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article imageNew language discovered in India

article:298640:13::0
By Aidan Phillips     Oct 7, 2010 in World
As the rest of India hastily rushes to finish off preparations for the Delhi Commonwealth Games, a team of National Geographic researchers are conducting investigations on the opposite side of the country; and finding more than they bargained for.
Initially setting course along the country's North-Eastern Tibetan border in pursuit of their latest documentary 'Enduring Voices', the team wanted to conduct research into two tribal Hruso languages 'Aka' and 'Miji'. Yet, by a chance encounter, they stumbled upon another native tongue, the Koro language.
Believed to be spoken by only 800 to 1,200 people, this newly discovered dialect is said to be used only amongst a handful of individuals throughout various communities in the remote Arunachal Pradesh region of India. Composed of unique terms for numbers, body parts and other basic vocabulary, researchers claim that even the speakers of Koro themselves didn't realise they had such a distinctive lingo; yet that isn't the strangest part of this discovery.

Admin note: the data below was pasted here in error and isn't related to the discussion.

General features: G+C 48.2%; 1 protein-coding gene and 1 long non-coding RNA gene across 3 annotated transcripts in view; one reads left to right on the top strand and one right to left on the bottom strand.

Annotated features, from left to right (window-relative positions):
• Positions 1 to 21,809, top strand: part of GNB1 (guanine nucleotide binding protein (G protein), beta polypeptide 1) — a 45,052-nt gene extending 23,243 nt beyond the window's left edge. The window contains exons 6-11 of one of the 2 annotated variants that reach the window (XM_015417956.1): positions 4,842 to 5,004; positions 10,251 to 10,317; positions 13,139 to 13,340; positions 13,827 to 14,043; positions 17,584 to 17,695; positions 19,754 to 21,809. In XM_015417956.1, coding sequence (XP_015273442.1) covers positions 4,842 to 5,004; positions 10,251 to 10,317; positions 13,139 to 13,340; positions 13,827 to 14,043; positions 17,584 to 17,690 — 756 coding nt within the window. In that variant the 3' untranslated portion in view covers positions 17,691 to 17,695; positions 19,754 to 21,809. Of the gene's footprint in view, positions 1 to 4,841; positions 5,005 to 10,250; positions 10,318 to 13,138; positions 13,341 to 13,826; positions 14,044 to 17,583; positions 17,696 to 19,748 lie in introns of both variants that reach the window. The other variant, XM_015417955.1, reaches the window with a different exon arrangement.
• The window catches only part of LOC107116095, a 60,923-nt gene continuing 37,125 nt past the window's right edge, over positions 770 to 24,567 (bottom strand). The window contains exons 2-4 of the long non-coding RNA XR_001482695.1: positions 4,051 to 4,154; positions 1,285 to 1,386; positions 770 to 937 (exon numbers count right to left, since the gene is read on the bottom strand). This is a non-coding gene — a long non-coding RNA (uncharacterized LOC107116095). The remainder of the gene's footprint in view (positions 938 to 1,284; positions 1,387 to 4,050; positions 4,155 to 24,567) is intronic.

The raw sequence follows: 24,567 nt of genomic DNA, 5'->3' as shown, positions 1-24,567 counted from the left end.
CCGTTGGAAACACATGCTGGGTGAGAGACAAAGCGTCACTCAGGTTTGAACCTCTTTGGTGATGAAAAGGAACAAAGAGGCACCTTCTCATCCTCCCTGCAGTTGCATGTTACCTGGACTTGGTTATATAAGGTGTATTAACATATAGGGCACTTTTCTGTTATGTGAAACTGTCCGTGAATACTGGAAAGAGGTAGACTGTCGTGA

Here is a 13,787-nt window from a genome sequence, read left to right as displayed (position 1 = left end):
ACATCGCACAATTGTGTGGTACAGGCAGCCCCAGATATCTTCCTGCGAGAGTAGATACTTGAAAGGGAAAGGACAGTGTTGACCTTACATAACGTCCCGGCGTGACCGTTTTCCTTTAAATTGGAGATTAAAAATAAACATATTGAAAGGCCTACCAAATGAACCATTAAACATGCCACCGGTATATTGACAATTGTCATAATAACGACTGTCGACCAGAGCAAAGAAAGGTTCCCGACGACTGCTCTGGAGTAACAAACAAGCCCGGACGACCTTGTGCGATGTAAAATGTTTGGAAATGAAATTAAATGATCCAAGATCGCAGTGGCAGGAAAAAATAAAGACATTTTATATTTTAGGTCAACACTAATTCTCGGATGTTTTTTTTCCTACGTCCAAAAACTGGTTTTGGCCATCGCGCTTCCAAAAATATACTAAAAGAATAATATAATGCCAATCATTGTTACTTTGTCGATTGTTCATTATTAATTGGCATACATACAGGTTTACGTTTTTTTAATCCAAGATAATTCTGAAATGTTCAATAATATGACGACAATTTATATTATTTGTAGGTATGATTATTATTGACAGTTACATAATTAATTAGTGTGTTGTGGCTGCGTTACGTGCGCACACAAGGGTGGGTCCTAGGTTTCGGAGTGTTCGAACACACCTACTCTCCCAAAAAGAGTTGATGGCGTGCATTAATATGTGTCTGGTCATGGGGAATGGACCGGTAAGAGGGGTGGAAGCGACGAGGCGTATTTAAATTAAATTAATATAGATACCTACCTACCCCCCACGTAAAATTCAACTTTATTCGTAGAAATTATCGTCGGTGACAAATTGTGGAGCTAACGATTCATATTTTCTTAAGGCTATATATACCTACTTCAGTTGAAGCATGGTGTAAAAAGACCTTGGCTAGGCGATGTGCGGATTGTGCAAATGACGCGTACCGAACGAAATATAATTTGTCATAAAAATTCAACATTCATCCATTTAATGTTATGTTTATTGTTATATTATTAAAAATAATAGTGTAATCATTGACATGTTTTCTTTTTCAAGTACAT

Although possessing their own form of speech, members of the Koro language still integrate and share many traditions and cultures with their fellow Aka and Miji companions. It is therefore curious as to how their dialect has managed to survive for so long, with so much of their community sharing common identities with other surrounding localities. However, it may not be as unusual as would first seem, for as the director of the research group states, 'the Arachunal region is home to a rich diversity of ethnic minorities, all with their own particular speech patterns'. It appears that the Koro language is merely one that has only just recently been recognised by the rest of the world's ears.
Much more in-depth investigations still need to be made into the origins and unlikely survival of this specific branch of Tibeto-Burman dialect, but all shall be revealed in time. For now, all we can do is add the Koro dialect to the current list of roughly 6700 languages throughout the globe, taking its rightful place alongside all other phraseologies.
And so, as the tongues of the world descend upon Delhi this October, just remember the far Northern district of Aruchanal; where an unknown one has finally been recognised.
If you wish to find out more about this subject, then these links should be of some use to you:
wikipedia.org
dnaindia.com
yahoo.com
article:298640:13::0
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